Wednesday, December 31, 2008

Chateau St. Jean Belle Terre Vineyard Chardonnay, 2003

If you read this blog regularly, you know that I have a preference for white Burgundy, primarily because I find many New World Chardonnays over-oaked and over-manipulated. This Belle Terre Chardonnay from Chateau St. Jean was barrel fermented, aged on its lees for nine months in small French oak barriques and put through 100 percent malolactic fermentation. That's hardly my style, but so what? This is an absolutely incredible wine.

Even at five years of age, the color is still medium light--not too dcep but with good brilliance and clarity. From the first sniff, the aromas project a distinctive personality that just keeps coming at you--white peaches, nutmeg, hazelnuts and roasted almonds. It has a spiciness that may be framed by oak treatment but must come basically from the qualities of the Belle Terre Vineyard. In the mouth, the wine has a creamy texture but the fruit flavors are very concentrated and well defined--peaches, melon, pears and that persistent spiciness. It must be at or near its peak because it dances on your tongue as only a few wines are capable of doing. Wow!

I sometimes buy the regular Chateau St. Jean Chardonnay when it's available for about $10 a bottle, and it's a serviceable wine. And I had the more expensive Chateau St. Jean Robert Young Vineyard Chardonnay once or twice; it too was a spectacular wine, although with a decidedly different personality. Chateau St. Jean's Belle Terre Chardonnay regularly sells for $28 to $30 a bottle--well outside of my price range. I was shocked to find this 2003 on the close-out shelves at Harding's Market on Crosstown Parkway in Kalamazoo for $13.39! After trying a bottle, I went back to load up. Help yourself to what's left; you won't regret it.

Sunday, December 28, 2008

Boulder Bank Marlborough (New Zealand) Sauvignon Blanc, 2007

I got a better appreciation for this wine when I tasted it alongside the 2007 Monkey Bay Marlborough Sauvignon. Both wines have the classic New Zealand qualities of green pepper, gooseberries and passion fruit, but this wine is simply more elegant, the flavors more delineated. I like the passion fruit quality of Sauvignon Blanc, and this wine has more of it than its Monkey Bay cousin.

As the label points out, the Boulder Bank wine comes from specially selected vineyards, and that probably accounts for its superior quality. The Monkey Bay is on special for $9.99 at many stores right now; the Boulder Bank can be purchased for the same price at Cost Plus World Market.

Calatayud Old Vines Garnacha de Fuego, 2006

An $8.99 wine from Cost Plus World Market, this wine is a good match for black bean chili or carnitas with green sauce. There is something unique about Spanish Grenache. It's not as jammy as New World Grenache and it lacks the black pepper and garrigue qualities of Southern Rhone wines. As the name of this wine suggests, Spanish Garnacha has more of a fiery quality--not because of high alcohol but as part of the aroma/flavor profile. Tobacco, bulb flowers, underbrush and tart red berries with a spicy bite. It's a pleasant bite, similar to what you expect from the chili or the carnitas. A very enjoyable wine.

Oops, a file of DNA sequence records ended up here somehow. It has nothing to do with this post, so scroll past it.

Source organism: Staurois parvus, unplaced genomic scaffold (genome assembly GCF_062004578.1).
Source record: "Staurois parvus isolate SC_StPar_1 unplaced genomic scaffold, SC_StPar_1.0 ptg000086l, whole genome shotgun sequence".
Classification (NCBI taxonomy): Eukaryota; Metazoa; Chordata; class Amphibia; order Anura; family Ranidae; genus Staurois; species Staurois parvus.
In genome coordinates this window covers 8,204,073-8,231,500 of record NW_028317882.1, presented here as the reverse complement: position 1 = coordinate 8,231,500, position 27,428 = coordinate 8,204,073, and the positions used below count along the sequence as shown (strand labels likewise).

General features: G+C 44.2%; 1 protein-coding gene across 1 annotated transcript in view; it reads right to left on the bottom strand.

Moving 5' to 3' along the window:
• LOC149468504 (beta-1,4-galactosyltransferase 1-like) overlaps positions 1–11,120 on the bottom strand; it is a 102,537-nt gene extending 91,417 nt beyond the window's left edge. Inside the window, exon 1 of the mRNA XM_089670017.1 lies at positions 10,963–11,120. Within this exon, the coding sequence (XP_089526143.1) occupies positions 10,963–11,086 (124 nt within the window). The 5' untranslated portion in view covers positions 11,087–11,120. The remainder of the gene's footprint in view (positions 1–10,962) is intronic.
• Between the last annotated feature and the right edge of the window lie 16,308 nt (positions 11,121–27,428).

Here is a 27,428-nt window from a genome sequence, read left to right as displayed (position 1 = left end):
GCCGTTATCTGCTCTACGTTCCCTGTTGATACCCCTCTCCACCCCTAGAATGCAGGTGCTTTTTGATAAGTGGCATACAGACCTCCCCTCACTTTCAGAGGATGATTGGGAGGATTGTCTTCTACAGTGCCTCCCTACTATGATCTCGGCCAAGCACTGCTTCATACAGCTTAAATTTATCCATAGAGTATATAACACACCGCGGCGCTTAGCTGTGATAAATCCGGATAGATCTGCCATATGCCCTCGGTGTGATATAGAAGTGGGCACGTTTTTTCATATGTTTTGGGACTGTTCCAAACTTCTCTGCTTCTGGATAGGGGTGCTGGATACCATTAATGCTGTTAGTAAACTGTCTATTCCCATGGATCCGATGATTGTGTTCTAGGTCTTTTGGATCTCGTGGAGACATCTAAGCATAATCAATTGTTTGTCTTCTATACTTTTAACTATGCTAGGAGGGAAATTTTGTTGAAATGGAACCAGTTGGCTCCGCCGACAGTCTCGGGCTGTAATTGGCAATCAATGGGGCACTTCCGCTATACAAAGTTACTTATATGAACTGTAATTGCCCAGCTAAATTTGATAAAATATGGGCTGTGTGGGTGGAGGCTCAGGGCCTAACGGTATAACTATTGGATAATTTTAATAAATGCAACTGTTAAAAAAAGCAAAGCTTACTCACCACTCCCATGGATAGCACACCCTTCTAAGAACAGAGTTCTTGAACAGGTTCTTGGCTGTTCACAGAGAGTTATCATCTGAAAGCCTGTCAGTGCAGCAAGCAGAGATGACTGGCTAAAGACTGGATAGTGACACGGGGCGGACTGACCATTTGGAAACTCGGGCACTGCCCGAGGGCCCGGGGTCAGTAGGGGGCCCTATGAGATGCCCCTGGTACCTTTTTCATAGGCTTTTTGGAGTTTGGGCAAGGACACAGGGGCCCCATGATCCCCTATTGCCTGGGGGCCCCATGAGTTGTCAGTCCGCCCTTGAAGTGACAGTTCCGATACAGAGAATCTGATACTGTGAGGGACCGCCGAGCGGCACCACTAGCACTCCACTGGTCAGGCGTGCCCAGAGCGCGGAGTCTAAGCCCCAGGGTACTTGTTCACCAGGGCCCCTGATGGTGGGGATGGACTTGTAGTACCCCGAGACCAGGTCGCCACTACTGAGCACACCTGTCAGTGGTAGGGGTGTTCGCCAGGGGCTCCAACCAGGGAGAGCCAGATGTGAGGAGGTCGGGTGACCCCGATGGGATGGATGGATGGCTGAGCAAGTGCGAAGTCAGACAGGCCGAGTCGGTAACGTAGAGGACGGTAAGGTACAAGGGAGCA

Louis Latour Domaine de Valmoissine Pinot Noir, 2005

Tasted next to the Keenan Cabernet (below), you might accuse this wine of being a simple little fruit bomb. But you'd be wrong. It's medium to light crimson with very forward, fine boned strawberry and pomegranate fruit. It's easy to take this wine for granted but, with a little attention, you'll find that it's a wine of subtle depth. The fresh berries keep coming at you and underneath there is the earthy Pinot structure. Long, velvety finish.

Cotes du Rhone Villages Valreas Cuvee Prestige, Les Vignerons d l'Enclave des Papes, 2005

This wine was disappointing when first opened but opened up nicely the second night. Even though a 2005 Cotes du Rhone Villages wine should theoretically be ready to drink, this one clearly requires a bit of patience. It's a good deep ruby/crimson color. When first opened, the nose is tight and floral, the flavors a bit austere and clipped. When the wine finally opens, there is a burst of blueberry fruit with Southern Rhone pepper and spice. The finish is very ripe, almost to a fault, but it's not a simple wine.

Valreas Cuvee Prestige is a cooperative wine sold at Trader Joe's for $5.99. I suspect 2006 is the vintage now on the shelf, and I plan to buy a few bottles the next time I'm in the store.

Friday, December 26, 2008

Chateau du Coulinat Saint Croix du Mont, 1975

The price tag on the bottle says $5.89, and, even in the early 1980s, that was an excellent price for a Sauternes neighbor. The wine at that time was rich in apricot, almond, coconut and marzipan smells and flavors--a dessert in a glass. I loved it and went through at least a case and a half. A few bottles have lingered in the cellar, to be tried once very few few years rather than once every few months. The bottle I opened tonight was pretty much as it has been for the last 10 to 15 years. It's lost some of that vibrant fruit that made it so appealing in the early 1980s, and the additional complexity that has replaced it is not quite worth the wait. Nevertheless, this wine has given me great pleasure over the years, and it's still an enjoyable after dinner drink.